Monday, March 06, 2006

We don't need no edgumacasion

So I have a new way of perceiving the trials and tribulations of art school which illustrates why I'm in such a cynical and bad mood during the semester.
Imagine, if you will, that you have just been given 70% of the work that an entire animation studio does to create an animation. You are the: storyboard artist, the writer, the director, the character designer, the modeler, the rigger, the animator, the lighting technician, the editor, and the sound editor. You are doing the work of 20 to 200 or more people, and you have to complete all of this work in 15 weeks. Not only that, but you are not paid to do any of this; INFACT, you pay $20,000 (plus lab fees, text books, transportation into the city, and media costs) for the privilege of going through this torture, and you have to do this twice a year for going on 7 years now. Well that's what it means to be an animation major at the Academy of Art University. Think about it. I am taking: Nonlinear Editing, Intro to Storyboarding, Maya 2, and Character Design1. Each week I put on about 10 different hats.
The really frustrating part is that every instructor claims that they are creating a "professional environment," in every class. This, of course, is a joke because if it was anything like a professional environment, you'd be working as a member of a team, and not doing everything on your own. You would be getting paid, or atleast gaining experience for your work. I know what you're thinking, "Aren't you gaining experience in your classes?" The answer is little to none.
My focus in the computer animation major is Character Animation. All, save two, of my classes over the last 6 years (2 Art schools) have had nothing to do with character animation. The few classes that do allow me to animate a character are classes that focus on modeling and rigging and lighting and designing backgrounds first; THEN during the last two weeks or so of class we get to animate a character. For those of us that struggle with rigging and modeling have it really rough because that always puts us behind, and we have to rush the character animation part to get the final project in.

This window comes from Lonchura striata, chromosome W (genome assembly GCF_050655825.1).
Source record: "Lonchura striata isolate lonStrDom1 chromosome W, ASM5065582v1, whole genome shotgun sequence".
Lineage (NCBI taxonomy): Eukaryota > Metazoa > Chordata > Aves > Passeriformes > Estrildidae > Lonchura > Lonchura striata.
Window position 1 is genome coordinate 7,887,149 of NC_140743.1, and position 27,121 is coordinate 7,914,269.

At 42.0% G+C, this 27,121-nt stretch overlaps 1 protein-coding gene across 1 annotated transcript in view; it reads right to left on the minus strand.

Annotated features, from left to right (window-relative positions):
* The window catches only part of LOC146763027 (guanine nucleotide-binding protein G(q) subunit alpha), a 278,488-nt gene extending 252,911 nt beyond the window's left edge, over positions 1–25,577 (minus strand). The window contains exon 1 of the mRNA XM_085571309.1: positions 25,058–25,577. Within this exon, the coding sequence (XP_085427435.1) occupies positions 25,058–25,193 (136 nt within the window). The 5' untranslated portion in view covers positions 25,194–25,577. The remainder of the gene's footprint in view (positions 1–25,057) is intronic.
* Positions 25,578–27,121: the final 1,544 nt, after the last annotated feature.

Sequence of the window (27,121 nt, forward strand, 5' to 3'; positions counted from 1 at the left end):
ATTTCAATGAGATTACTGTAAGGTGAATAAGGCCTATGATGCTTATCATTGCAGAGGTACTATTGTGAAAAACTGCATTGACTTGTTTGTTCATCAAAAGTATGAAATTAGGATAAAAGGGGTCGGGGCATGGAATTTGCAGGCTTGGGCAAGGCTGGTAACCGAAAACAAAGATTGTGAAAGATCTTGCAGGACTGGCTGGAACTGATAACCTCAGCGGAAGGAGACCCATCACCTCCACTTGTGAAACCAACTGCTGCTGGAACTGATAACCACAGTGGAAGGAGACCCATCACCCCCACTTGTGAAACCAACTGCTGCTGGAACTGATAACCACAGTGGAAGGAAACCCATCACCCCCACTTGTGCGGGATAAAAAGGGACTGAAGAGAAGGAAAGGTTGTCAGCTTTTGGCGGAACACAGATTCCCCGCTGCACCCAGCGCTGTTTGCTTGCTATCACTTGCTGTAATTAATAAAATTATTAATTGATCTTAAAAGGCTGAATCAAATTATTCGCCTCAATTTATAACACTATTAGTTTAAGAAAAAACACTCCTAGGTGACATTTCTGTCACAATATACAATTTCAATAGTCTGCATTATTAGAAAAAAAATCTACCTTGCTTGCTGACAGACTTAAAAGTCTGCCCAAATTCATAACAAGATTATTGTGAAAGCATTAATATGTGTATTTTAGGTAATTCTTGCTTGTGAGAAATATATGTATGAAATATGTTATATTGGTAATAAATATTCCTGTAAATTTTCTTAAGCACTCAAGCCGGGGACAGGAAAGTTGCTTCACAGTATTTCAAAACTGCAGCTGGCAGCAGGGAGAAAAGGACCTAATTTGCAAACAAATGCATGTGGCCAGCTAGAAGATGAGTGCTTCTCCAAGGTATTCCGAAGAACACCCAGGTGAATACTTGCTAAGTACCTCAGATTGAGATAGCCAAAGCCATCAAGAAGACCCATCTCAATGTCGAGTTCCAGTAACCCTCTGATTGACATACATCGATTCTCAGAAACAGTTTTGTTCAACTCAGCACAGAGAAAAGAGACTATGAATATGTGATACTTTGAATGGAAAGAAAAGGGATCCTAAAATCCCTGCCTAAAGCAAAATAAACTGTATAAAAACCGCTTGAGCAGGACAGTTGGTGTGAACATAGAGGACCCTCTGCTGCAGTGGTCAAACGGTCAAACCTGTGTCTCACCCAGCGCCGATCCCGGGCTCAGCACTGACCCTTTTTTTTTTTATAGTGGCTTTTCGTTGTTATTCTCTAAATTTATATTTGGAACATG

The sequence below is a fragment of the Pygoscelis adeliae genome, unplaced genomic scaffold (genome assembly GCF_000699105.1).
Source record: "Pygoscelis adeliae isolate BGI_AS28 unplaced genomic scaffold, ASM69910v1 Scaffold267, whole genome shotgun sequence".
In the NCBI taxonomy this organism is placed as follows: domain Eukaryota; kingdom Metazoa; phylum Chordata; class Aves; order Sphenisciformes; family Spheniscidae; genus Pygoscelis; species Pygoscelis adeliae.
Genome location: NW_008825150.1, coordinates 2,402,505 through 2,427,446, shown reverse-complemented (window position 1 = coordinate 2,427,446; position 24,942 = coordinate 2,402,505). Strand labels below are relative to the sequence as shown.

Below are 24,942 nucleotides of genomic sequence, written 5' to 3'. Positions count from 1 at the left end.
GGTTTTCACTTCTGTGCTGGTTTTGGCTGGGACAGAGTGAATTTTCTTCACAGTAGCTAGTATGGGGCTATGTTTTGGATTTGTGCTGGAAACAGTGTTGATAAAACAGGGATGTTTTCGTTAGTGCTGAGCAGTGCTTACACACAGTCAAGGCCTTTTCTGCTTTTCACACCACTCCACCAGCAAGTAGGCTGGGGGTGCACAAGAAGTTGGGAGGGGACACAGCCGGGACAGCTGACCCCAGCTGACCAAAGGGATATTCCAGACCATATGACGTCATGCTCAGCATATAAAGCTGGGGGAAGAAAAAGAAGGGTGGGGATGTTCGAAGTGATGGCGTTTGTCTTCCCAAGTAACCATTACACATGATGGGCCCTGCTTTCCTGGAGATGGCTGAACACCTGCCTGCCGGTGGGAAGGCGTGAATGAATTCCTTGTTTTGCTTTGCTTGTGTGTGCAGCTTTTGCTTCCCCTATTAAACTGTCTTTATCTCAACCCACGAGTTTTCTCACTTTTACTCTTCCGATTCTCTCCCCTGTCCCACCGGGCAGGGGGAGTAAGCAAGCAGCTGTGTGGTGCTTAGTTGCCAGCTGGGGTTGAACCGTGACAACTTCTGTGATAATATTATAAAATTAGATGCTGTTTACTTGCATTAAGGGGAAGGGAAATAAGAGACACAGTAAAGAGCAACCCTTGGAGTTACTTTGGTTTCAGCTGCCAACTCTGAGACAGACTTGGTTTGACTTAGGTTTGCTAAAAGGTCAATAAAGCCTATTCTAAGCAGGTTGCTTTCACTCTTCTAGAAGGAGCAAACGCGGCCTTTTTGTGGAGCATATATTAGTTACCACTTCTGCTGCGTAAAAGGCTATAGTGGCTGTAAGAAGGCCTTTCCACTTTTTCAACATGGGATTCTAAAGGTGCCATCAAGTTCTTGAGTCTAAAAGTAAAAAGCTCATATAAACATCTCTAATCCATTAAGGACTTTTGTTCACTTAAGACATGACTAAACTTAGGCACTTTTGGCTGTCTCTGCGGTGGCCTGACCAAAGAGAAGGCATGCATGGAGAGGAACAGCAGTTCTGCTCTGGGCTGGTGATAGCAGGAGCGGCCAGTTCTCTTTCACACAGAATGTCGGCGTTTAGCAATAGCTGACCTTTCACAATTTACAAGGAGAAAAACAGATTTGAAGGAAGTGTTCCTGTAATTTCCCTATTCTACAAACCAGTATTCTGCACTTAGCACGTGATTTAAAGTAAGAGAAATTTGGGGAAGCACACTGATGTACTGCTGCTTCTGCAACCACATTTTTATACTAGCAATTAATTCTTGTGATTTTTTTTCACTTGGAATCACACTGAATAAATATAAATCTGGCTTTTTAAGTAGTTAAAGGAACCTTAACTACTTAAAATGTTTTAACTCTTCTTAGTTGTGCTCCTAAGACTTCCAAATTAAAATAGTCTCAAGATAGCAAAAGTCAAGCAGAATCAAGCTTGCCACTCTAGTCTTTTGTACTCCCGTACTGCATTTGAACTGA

My other grievance is that a diploma of any kind means absolutely nothing when you're looking for a job in the art field. You could be a high school drop out and get hired as long as you have a killer portfolio. Well I don't have a killer portfolio because I'm not a high school drop out. Because I'm in college, I have no time to develop a portfolio. All of my projects in class take time from each other so everything is rushed or pushed aside for other projects. I can't focus on doing a good job in anything because if I did I wouldn't get it done in time, and I would fail. I do all of this for what? A diploma that is as good as toilet tissue.
All of this leads me to believe that our educational system is set up all wrong. What happened to the days of apprenticeships? Everyone hates school because school isn't what you want in life. You want a career. That's what we all want! Why isn't school set up like the industry? Why can't all of our classes be set up as team environments where character animation majors team up with modelers and writers and directors?
If you really think about it, our school system is too abstract to make any sense. Information is presented to the student as separate subjects. Well doesn't all information coincide with all other information in life? Life isn't broken up into subjects entitled Mathematics, Science, English, P.E. or whatever. It's all blended together.
We need reform in our system desperately. That's why other country's students can kick our students butts.
If you agree with me; I promise to think about and act upon this problem if you will.

1 comment:

Jer said...

I definitely feel your flow, Rico. If it was really the way you suggested, I would probably be right there with you. How awesome would that be? Someday, Bro, we'll be working together, and we'll definitely make some amazing art.